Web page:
Raptors Training Camp Questions and Perspectives

micheal malcolmCorrespondent IAugust 12, 2009

PHILADELPHIA - APRIL 26:  Reggie Evans #33 of the Philadelphia 76ers battles for the ball against Marcin Gortat #13 of the Orlando Magic during Game Four of the Eastern Conference Quarterfinals during the 2009 NBA Playoffs at the Wachovia Center on April 26, 2009 in Philadelphia, Pennsylvania. NOTE TO USER: User expressly acknowledges and agrees that, by downloading and/or using this Photograph, user is consenting to the terms and conditions of the Getty Images License Agreement.  (Photo by Jim McIsaac/Getty Images)

I hate this time of year.

Essentially because of the recession and GMs supposedly becoming more fiscal, there is only an trickling of news concerning the NBA (Leon Powe’s signing should not be the topic of the day), let alone the Raptors.

So, with that in mind, I am looking forward to training camp; with some minor issues that need to be addressed, I am interested in how these scenarios will be handled: namely, the rebounding and defense aspect.

Outlook: The Raptors have a team whose key pieces have largely been in place for some time. However, the Raptors have long since had an inability to play defense and rebound for several years running.

With the addition of Reggie Evans and continued improvement from Andrea Bargnani in that area, the hope is that there will be enough rebounding for the team to compete nightly. Additionally, with the hiring of noted defensive guru Marc Iavaroni (former assistant for the Suns and head coach of the Grizzlies) the team should play better overall defense.

Reality: Reggie Evans is only one person, and is not a starter. Bargnani still has some work to do to shed the ‘soft’ label that has plagued him, and most other international players, since his inception into the NBA.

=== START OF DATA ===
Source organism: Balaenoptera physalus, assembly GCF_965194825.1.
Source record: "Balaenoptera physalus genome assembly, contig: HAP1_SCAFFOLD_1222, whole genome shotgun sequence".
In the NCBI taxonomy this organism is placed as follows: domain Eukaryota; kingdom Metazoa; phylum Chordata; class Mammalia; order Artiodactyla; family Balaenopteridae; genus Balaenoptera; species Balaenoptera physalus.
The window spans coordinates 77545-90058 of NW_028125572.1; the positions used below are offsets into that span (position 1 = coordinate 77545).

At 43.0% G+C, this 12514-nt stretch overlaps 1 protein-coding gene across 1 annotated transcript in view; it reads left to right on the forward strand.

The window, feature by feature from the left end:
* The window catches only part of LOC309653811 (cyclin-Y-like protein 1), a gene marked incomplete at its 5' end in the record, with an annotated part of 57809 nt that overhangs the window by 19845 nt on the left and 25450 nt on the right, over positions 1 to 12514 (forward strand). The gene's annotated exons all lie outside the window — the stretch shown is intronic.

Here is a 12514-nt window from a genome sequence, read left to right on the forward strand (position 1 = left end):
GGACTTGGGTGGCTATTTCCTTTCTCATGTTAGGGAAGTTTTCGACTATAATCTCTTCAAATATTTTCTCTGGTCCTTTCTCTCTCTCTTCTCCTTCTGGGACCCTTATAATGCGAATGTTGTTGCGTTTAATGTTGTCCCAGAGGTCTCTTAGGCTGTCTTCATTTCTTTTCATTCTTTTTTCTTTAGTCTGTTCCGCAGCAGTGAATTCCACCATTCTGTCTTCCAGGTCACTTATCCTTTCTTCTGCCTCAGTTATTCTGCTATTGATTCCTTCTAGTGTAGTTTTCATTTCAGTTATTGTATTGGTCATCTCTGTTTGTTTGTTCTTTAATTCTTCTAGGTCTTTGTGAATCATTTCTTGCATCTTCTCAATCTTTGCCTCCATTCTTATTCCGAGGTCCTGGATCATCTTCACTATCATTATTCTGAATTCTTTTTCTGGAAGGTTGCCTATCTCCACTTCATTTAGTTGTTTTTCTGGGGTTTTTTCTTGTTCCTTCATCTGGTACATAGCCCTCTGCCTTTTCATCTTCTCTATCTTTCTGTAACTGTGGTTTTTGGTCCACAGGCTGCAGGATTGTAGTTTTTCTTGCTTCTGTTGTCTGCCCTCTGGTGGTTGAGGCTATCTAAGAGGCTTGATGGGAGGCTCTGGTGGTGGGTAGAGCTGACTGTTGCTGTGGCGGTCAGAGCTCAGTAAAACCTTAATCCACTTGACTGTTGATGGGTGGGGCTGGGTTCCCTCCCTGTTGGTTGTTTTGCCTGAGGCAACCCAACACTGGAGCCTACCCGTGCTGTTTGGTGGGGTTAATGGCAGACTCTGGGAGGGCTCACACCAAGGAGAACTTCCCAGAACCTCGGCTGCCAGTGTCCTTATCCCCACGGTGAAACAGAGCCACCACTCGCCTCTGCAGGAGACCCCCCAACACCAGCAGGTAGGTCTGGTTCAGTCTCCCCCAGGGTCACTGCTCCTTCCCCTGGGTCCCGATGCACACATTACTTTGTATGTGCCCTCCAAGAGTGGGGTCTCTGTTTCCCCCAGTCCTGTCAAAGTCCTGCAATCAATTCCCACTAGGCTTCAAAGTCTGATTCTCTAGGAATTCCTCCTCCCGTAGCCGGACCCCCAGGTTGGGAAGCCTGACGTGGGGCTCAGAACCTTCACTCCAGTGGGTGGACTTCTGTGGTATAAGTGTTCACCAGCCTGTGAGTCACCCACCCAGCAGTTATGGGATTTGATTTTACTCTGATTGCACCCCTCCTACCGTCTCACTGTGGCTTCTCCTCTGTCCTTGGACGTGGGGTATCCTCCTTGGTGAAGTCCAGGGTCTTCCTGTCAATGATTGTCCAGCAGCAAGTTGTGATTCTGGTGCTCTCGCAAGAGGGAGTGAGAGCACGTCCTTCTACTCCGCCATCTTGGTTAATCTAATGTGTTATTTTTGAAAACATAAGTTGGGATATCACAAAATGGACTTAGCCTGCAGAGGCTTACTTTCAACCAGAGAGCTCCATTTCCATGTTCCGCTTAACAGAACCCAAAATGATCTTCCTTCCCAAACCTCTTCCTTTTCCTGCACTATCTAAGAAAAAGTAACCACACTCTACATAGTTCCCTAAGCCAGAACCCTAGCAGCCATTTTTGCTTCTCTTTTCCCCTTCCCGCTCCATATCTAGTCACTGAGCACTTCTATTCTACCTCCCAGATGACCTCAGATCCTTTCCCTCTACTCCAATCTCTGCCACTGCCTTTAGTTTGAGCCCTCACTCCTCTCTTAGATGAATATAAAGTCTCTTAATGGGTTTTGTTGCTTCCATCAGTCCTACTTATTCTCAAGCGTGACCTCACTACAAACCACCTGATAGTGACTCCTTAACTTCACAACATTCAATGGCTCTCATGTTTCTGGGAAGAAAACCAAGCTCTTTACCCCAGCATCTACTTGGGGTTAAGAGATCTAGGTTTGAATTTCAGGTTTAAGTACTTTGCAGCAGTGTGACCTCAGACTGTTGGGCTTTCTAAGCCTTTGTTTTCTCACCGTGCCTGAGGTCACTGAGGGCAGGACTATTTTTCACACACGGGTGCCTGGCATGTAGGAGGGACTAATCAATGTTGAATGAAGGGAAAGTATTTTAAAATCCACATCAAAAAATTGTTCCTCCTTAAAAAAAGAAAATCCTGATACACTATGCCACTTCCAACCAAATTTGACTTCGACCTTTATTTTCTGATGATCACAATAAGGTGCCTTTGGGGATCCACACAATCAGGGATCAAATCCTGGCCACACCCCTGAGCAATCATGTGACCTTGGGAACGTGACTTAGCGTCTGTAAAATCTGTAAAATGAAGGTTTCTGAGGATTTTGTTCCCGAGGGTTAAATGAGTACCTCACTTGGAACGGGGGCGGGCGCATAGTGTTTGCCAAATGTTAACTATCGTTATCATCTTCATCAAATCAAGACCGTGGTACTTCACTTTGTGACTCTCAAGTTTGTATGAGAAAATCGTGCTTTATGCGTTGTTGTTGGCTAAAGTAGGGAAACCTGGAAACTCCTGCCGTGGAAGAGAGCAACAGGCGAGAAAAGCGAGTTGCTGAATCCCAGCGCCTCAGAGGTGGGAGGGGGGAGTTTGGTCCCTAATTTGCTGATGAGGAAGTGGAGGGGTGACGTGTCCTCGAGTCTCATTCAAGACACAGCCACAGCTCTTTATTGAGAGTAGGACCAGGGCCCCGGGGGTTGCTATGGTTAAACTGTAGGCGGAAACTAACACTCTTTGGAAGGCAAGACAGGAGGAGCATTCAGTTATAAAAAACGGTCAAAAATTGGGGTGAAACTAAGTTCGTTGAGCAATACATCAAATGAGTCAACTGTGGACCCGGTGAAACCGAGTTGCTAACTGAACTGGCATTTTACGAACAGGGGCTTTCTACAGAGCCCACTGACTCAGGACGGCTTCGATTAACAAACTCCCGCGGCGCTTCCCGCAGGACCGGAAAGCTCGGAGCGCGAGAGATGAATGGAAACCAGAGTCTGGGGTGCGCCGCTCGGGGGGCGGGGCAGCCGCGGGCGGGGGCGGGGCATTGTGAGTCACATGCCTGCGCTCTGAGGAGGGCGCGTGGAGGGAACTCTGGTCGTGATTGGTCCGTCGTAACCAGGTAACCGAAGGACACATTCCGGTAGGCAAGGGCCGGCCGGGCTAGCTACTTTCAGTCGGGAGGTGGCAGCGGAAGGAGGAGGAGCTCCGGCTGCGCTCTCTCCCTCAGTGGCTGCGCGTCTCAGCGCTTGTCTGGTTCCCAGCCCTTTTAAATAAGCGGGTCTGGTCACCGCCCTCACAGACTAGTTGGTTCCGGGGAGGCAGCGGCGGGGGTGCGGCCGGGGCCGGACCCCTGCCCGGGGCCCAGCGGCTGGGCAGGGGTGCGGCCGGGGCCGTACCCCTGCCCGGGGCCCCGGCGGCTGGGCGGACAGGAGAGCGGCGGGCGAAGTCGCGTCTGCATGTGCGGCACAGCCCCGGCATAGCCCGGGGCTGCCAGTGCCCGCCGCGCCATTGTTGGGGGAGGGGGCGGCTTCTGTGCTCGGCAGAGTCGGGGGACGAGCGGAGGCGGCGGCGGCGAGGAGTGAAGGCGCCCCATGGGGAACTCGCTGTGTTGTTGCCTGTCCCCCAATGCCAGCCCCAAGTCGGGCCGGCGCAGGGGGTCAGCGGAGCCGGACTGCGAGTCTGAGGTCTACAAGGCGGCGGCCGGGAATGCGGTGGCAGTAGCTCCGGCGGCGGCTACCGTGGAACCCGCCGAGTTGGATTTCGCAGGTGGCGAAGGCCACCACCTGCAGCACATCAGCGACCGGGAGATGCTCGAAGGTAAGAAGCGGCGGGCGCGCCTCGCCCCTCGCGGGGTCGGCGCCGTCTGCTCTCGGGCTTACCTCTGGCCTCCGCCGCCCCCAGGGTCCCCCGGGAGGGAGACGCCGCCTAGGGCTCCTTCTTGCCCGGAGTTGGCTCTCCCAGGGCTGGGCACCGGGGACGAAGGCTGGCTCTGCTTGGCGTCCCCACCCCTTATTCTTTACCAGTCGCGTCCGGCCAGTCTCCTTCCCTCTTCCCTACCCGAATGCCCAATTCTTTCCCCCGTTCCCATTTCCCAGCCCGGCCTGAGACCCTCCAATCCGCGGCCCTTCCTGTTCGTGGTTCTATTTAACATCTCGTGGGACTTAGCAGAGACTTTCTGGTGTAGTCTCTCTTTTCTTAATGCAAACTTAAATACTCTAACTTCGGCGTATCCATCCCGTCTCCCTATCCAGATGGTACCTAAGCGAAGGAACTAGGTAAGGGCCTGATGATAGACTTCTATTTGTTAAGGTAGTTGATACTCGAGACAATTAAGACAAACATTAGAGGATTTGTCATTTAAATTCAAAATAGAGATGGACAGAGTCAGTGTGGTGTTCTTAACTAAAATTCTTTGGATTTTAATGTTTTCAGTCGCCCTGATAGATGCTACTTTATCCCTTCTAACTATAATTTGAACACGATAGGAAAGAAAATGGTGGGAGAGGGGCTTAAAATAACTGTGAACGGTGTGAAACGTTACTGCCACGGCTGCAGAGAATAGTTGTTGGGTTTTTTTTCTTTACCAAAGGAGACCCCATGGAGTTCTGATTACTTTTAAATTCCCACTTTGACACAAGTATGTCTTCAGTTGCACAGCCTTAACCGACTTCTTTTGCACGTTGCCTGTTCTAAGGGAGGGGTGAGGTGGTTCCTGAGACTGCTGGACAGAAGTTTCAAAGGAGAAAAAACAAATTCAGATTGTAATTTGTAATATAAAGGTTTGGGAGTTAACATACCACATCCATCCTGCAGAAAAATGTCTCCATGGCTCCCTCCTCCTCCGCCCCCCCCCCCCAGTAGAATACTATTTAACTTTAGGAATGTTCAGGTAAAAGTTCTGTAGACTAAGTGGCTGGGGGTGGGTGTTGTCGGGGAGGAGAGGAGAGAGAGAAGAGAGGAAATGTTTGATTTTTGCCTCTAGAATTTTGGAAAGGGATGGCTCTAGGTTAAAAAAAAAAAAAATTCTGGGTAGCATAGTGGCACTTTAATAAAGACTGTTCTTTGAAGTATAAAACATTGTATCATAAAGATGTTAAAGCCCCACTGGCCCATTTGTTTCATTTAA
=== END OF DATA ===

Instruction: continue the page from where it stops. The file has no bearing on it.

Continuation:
Evans also has always played very well in when given more than 20 minutes a game.

History is certainly on Evans side, as he has typically (almost single-handedly) raised the statistical rebounding rate ranking of each team he has played for.

In his prime at 29, relatively inexpensive, and with the Raptors needing to rebound in order to win, I am hoping that the coaching staff will find a place for Evans to make an impact.

This senario is implausable, however, with the Raptors ‘franchise player’ being the starting power forward. With Evans being too slow to play small forward, and too small to play center, I’m concerned that he will not truly get the opportunity to do what he does best, which is rebound the basketball.

With Iavaroni on staff, the Raptors should be better defensively, and when I say ‘better,’ I mean there is a greater chance that they will display a much improved team defense philosophy, in lieu of a couple of lockdown defenders.

I have high hopes for the Raptors on the defensive end this year with the addition of Iavaroni and Evans. Any improvement from Bargnani from a rebounding or defensive standpoint will be an added bonus; he’s still young and can improve greatly in those areas.

The other issue I have read in various places, such as CBS Sports and other Toronto-based sports blogs, is the conversation pertaining to DeMar DeRozan’s position.

Personally, I feel that at this current time DeRozan would be better suited to play at the shooting guard position instead of small forward.

My reasons for this center around DeRozan’s summer league play, which had him playing remarkably better at the shooting guard position than he did at small forward, where he overwhelmed opponents with his size, athleticism, and skill.

The SF position, where longer, similarly athletic players dwell, has given DeRozan some problems (see summer league games against L.A. and Detroit, for reference).

At this point, getting DeRozan comfortable and confident in his NBA game is the first priority for this team, as this will pay dividends throughout the season in spurts. Based on what information I could find on DeRozan, it would appear that his learning curve maybe smaller than we may all think.